Six letters, two little hyphenated words, but always one massive reaction: in-laws. The staple of many an un-pc comic’s routine for pretty much all of the 20th century. And whilst we’ve come a long way since Les Dawson asked us to “take my mother in law….please”, there is nothing like the arrival of a new baby to expose the cracks in even the strongest of family unions.
A friend of mine has just gone through it and come out the other side, albeit not unscathed. She had her first baby a few months ago, and as she lives abroad, her mother came to stay for the first few weeks to help out. She said it was a Godsend, and despite her husband doing his best, if it hadn’t been for her mother, she doubts anyone bar the baby would have eaten in those first insane weeks. But then her mother left and her husband announced that now his mother would be coming to stay. She tried to explain that this is not how the post-baby-visitation system works – mothers stay, mother-in-laws just visit - but he was adamant. He saw it as a quid pro quo situation. Now let me put this out there for the record; some mother-in-laws are wonderful people (mine included), but they are only human after all, and we have to always remember that some humans are arseholes. This woman was one such human. My friend told me her mother-in-law’s starter for ten was this gem: “Oh but Stuart* is looking so tired. I hope you’re not expecting too much of him?”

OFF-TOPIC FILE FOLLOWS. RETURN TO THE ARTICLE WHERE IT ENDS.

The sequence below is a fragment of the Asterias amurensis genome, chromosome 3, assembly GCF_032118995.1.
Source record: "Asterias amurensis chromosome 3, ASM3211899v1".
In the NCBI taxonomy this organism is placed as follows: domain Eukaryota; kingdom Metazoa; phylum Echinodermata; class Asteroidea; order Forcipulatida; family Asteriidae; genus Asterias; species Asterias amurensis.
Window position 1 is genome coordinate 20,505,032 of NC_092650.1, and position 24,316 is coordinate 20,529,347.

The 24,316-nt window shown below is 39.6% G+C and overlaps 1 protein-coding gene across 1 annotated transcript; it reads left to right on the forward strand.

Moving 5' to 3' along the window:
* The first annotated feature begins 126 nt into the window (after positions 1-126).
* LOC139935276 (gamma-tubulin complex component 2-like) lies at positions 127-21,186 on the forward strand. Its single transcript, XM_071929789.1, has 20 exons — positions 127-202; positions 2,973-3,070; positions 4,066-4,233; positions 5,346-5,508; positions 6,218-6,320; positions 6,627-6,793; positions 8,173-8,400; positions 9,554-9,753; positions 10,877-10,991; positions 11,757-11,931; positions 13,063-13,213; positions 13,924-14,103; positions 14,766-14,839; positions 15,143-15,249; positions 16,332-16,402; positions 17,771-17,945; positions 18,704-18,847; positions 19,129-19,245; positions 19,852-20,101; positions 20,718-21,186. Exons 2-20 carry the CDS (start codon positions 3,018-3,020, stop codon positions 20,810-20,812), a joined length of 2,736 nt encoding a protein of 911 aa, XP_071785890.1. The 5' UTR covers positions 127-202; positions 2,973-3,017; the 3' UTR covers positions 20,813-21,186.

Actually, Stuart did look a little peaky as he had been out at a boozy work dinner the night before, whereas my friend’s only time off baby-duty in over a full month was at a doctor’s appointment being re-stitched. You haven’t known true exhaustion until you consider having your vagina repaired like a torn jacket pocket to be a break.
What ensued was two-weeks of every judgmental mother-in-law cliché in the book. She wasn’t holding the baby correctly, wasn’t putting her in enough layers, was making a rod for her back with the lack of routine etc etc. What made it doubly irritating was that the criticisms often weren’t direct, but instead conveyed via talking loudly to the baby:
“Well now, I see your mummy must want you to have nappy rash as she hasn’t used nearly enough Sudocreme.”
“No wonder your daddy is looking thin when your mummy is so busy with you.”
“Oh doesn’t your mummy have it so much easier than I did in my day!”
For two full weeks my friend sucked it up. But once mammy-in-law had left, she thought on reflection that it had almost been worth it, just for the feeling of relief once it was over. Everything else seemed manageable now.
This story was shared with a group of women, and opinions were divided. One woman had lost her own mum a few years before and said she would have been lost without her mother-in-law. Another said she always reminded herself that one person’s mother is another’s mother-in-law. A third pointed out that as we all now had children, hopefully we would be mother-in-laws one day.
Bah. Don’t you hate it when people ruin a good story with empathy and common sense? I wish Les Dawson were here.
*Name changed beyond recognition.